What are Food Idioms Food idioms are phrases or expressions that typically presents a figurative,…
We can join two sentences or clauses together using conjunctions (or linking words). We can use conjunctions to add ideas together, contrast them, show the order that things happened in or show the reason why things happened.
Conjunctions – adding
I’m missing my mum’s cooking and I don’t know how to cook the way she does.
They like tea and coffee.
as well as
As well as not having a job, Michal is running out of money.
Alice looks after patients at work, as well as looking after Michal in the flat.
in addition to (more formal)
In addition to offering loans, we can give you advice about other financial services.
There is a heated indoor swimming pool in addition to to three outdoor pools in the hotel.
Conjunctions – contrasting
I’m trying to give up fast food but it’s just so easy and cheap.
Alice was trying to help Michal but Helen didn’t understand.
Although he’s trying to be more healthy, he finds it easier to eat fast food.
Tim is going to work in the stockroom although he doesn’t really want to.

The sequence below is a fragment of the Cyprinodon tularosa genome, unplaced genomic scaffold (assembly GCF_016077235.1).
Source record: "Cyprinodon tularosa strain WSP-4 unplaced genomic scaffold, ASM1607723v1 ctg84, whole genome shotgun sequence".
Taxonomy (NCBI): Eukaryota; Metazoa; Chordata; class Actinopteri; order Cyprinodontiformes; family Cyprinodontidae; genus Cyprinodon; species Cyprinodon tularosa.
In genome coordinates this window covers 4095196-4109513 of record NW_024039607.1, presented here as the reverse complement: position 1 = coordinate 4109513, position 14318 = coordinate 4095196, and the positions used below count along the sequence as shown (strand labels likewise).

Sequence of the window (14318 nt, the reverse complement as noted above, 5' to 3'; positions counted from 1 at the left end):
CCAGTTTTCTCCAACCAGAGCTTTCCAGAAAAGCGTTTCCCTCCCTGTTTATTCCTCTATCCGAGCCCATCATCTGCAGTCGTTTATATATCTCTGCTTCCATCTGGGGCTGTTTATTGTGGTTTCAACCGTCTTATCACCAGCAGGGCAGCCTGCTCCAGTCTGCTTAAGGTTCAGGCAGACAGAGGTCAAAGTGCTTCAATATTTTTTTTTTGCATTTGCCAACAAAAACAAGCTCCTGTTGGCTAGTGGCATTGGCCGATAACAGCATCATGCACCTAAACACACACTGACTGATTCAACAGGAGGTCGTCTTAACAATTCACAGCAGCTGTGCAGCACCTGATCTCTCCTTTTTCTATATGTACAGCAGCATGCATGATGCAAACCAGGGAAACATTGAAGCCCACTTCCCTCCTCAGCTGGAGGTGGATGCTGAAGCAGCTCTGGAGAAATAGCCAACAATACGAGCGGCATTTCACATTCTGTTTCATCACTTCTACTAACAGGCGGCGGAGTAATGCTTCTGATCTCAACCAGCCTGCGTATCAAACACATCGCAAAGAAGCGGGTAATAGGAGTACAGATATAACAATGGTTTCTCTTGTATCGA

however (more formal)
The flight has been delayed, however , the airline will offer compensation to all passengers.
We received your cheque. However, you failed to sign it. Please do so immediately.
Conjunctions – timing
While Alice and Michal were hugging, Helen came in.
Tim was serving a customer while his manager was waiting to speak to him.
Before Michal could explain, Helen started shouting at him.
Michal began to cry before he had even finished talking to Alice.
After New Year, some of the flatmates kept their resolutions.
They went to the cinema and after that, they walked home.
During the President’s speech everyone has to listen carefully.
Will you put the kettle on for tea during the adverts?
Conjunctions – reasoning
He’s beginning to run out of money so he can’t afford better food.
She’s joined the gym so she can get fit.
because + verb
He can’t afford better food because he’s beginning to run out of money.
Tim is going to work in the stockroom because he wants to get an interview.
Because of + (adjective) noun
Because of heavy snow, this train is running approximately 15 minutes late.
There are long delays on the M11 because of an accident at junction 32.